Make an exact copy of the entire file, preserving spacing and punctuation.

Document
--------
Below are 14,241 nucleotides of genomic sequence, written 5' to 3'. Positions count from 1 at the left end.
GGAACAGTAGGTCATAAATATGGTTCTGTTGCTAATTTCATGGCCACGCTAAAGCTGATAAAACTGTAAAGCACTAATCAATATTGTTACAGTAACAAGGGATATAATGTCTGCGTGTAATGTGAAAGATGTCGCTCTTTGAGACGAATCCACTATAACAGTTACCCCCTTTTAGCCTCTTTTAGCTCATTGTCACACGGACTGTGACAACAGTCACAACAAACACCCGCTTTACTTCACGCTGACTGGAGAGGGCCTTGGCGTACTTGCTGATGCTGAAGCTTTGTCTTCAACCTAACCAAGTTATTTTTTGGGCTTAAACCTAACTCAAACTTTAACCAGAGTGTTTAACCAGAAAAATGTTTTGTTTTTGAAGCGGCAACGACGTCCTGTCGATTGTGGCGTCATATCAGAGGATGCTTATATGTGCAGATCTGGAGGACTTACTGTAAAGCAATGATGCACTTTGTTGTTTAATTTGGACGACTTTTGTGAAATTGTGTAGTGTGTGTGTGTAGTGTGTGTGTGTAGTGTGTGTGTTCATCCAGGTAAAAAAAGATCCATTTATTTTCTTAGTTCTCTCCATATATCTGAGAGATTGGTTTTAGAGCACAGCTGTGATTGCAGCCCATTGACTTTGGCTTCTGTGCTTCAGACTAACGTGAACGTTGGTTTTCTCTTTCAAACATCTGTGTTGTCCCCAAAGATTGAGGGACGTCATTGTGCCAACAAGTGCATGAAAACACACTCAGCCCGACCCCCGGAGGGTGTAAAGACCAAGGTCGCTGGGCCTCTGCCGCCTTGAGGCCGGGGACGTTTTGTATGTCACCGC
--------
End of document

Below are 14,241 nucleotides of genomic sequence, written 5' to 3'. Positions count from 1 at the left end.
GGAACAGTAGGTCATAAATATGGTTCTGTTGCTAATTTCATGGCCACGCTAAAGCTGATAAAACTGTAAAGCACTAATCAATATTGTTACAGTAACAAGGGATATAATGTCTGCGTGTAATGTGAAAGATGTCGCTCTTTGAGACGAATCCACTATAACAGTTACCCCCTTTTAGCCTCTTTTAGCTCATTGTCACACGGACTGTGACAACAGTCACAACAAACACCCGCTTTACTTCACGCTGACTGGAGAGGGCCTTGGCGTACTTGCTGATGCTGAAGCTTTGTCTTCAACCTAACCAAGTTATTTTTTGGGCTTAAACCTAACTCAAACTTTAACCAGAGTGTTTAACCAGAAAAATGTTTTGTTTTTGAAGCGGCAACGACGTCCTGTCGATTGTGGCGTCATATCAGAGGATGCTTATATGTGCAGATCTGGAGGACTTACTGTAAAGCAATGATGCACTTTGTTGTTTAATTTGGACGACTTTTGTGAAATTGTGTAGTGTGTGTGTGTAGTGTGTGTGTGTAGTGTGTGTGTTCATCCAGGTAAAAAAAGATCCATTTATTTTCTTAGTTCTCTCCATATATCTGAGAGATTGGTTTTAGAGCACAGCTGTGATTGCAGCCCATTGACTTTGGCTTCTGTGCTTCAGACTAACGTGAACGTTGGTTTTCTCTTTCAAACATCTGTGTTGTCCCCAAAGATTGAGGGACGTCATTGTGCCAACAAGTGCATGAAAACACACTCAGCCCGACCCCCGGAGGGTGTAAAGACCAAGGTCGCTGGGCCTCTGCCGCCTTGAGGCCGGGGACGTTTTGTATGTCACCGC